On March 19th I got home from work, at around 10:45pm and was really glad to have gotten off early from work. I was really tired and it had been a long night at the movies. I was looking forward to just relaxing at home, and spending some quality time with my bed. I began my usual rounds of turning off the living room lights and checking on my grandmother. I was bringing her a transaction slip from the bank, so that she could see that I made the deposit at the bank for her, when I noticed she wasn’t in bed.
I looked around, and wasn’t certain if i had passed her in the bathroom. Then I realized that she was curled up on the floor by her bed. She began to tell me that she had wanted to go the bathroom, and had fallen off the bed. She was weak and couldn’t move. She could neither sit up or move. I’ve never seen her so weak. Then the sound of her voice struck me. Her speech was slurred, and she kept repeating that she wanted to get up. I kept talking to her, and realized that something was very wrong.
Trying not to panic, I called 119. After they struggled to figure out my address, i waited 20 minutes for an ambulance to arrive. It was now 11:30pm and being almost certain that she had suffered a stroke I tried to get help. I didn’t think waiting was a good idea.
We finally arrived at the hospital at 12:45am and I just lost it. The nurses and doctors were idling and there was no sense of urgence from anyone. I was quickly getting annoyed. The frantic rush began to seem pointless.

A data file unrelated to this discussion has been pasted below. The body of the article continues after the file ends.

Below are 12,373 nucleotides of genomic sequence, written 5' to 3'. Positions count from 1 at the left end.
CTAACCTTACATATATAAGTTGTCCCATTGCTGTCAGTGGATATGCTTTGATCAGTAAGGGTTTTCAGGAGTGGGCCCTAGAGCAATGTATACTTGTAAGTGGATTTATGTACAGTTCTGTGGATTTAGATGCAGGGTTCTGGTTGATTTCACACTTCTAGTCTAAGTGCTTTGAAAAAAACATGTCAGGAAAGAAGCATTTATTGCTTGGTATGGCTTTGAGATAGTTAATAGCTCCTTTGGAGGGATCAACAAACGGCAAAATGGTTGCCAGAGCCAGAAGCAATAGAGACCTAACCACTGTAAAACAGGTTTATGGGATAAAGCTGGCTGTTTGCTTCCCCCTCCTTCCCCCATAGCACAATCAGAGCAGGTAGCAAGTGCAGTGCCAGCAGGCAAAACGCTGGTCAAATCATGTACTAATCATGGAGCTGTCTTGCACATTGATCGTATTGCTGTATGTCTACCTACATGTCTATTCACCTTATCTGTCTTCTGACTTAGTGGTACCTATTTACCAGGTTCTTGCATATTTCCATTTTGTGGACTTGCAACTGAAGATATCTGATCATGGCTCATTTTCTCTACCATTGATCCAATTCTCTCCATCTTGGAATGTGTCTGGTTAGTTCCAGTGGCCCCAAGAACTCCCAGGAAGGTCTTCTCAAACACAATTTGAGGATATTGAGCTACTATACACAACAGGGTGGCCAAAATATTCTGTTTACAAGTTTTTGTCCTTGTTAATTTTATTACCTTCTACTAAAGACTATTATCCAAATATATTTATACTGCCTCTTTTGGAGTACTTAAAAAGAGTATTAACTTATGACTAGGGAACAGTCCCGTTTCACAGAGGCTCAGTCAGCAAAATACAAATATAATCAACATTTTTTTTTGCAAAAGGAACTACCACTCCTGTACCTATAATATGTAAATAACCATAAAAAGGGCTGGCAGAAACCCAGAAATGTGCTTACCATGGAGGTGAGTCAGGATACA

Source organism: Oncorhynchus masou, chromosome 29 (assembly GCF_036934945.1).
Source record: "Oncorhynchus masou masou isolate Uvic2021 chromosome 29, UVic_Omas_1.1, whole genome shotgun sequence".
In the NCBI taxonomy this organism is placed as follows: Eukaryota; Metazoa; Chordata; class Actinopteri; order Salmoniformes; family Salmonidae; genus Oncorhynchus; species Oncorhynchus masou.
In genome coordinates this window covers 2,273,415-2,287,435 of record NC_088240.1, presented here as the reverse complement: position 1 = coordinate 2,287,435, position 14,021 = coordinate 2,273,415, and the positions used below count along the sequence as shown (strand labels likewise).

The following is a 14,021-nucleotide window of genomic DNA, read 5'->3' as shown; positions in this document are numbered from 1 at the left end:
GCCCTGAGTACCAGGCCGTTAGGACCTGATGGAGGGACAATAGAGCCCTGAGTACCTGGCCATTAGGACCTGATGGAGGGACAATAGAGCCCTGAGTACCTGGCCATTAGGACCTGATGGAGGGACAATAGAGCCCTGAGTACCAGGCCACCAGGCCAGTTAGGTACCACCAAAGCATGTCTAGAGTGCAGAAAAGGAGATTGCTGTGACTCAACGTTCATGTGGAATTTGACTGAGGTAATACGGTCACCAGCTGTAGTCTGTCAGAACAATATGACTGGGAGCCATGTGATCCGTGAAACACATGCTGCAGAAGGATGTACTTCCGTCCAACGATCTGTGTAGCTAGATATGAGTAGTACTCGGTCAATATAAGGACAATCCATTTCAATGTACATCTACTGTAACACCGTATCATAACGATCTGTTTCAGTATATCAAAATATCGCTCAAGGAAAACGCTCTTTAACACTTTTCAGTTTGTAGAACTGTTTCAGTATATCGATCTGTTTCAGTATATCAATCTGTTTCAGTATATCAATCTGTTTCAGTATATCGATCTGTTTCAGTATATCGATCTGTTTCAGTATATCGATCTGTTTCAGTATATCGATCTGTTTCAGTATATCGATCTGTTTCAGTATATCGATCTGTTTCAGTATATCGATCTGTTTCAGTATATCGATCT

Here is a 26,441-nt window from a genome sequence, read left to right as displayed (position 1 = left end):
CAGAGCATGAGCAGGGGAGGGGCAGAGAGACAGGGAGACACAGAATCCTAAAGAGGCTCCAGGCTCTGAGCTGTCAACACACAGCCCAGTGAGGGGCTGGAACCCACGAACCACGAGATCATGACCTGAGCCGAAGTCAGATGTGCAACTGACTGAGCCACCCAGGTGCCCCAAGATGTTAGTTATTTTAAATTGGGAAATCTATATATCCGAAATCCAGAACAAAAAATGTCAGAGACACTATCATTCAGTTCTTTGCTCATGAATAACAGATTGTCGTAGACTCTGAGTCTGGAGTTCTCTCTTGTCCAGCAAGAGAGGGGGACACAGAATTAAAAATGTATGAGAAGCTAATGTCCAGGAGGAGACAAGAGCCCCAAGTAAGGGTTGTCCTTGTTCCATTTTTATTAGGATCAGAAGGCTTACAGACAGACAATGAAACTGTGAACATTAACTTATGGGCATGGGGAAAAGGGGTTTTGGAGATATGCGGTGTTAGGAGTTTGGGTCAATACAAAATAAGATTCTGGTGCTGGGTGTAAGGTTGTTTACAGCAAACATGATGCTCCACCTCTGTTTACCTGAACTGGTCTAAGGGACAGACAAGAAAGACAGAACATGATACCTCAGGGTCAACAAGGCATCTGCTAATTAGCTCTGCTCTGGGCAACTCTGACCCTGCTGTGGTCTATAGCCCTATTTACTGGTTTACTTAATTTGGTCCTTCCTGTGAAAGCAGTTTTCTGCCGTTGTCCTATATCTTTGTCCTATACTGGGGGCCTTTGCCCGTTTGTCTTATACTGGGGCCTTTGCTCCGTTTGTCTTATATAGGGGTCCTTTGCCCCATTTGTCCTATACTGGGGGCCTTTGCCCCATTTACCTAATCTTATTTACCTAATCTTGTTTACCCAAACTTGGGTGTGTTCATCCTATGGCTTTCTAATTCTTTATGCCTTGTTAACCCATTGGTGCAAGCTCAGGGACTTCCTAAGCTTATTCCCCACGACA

She was admitted minutes after 2am, but they didn’t begin treating her until Friday. That’s correct, 2 days later. By that time she wasn’t even able to form words. She just grunted and she could hardly breathe on her own. My grandmother was in the hospital for a week, had a number of tests done, and during that time was treated only for high cholesterol.
She’s been home for a week now, barely sleeps, has trouble swallowing but can finally sit up by herself. With every inch of progress she makes I regret more and more taking her to the hospital. It seemed like she came back worse than when we gave her to them. I understand the delicate nature of the situation but it’s just frustrating to watch. All that money spent to do tests that told us things we already knew. Seeing people that haven’t spoken to her in months/years all of a sudden eager to suggest how we should care for her. Watching my aunt have to sacrifice herself to be here, to care for my grandmother.
Well, at least there are people here, and they’ve remembered in her time of need. She’s making progress, slowly but surely, and although I think more could have been done to help the inevitable brain damage, I’m not a doctor, and I am forever grateful to the people that did help her (in their own ways).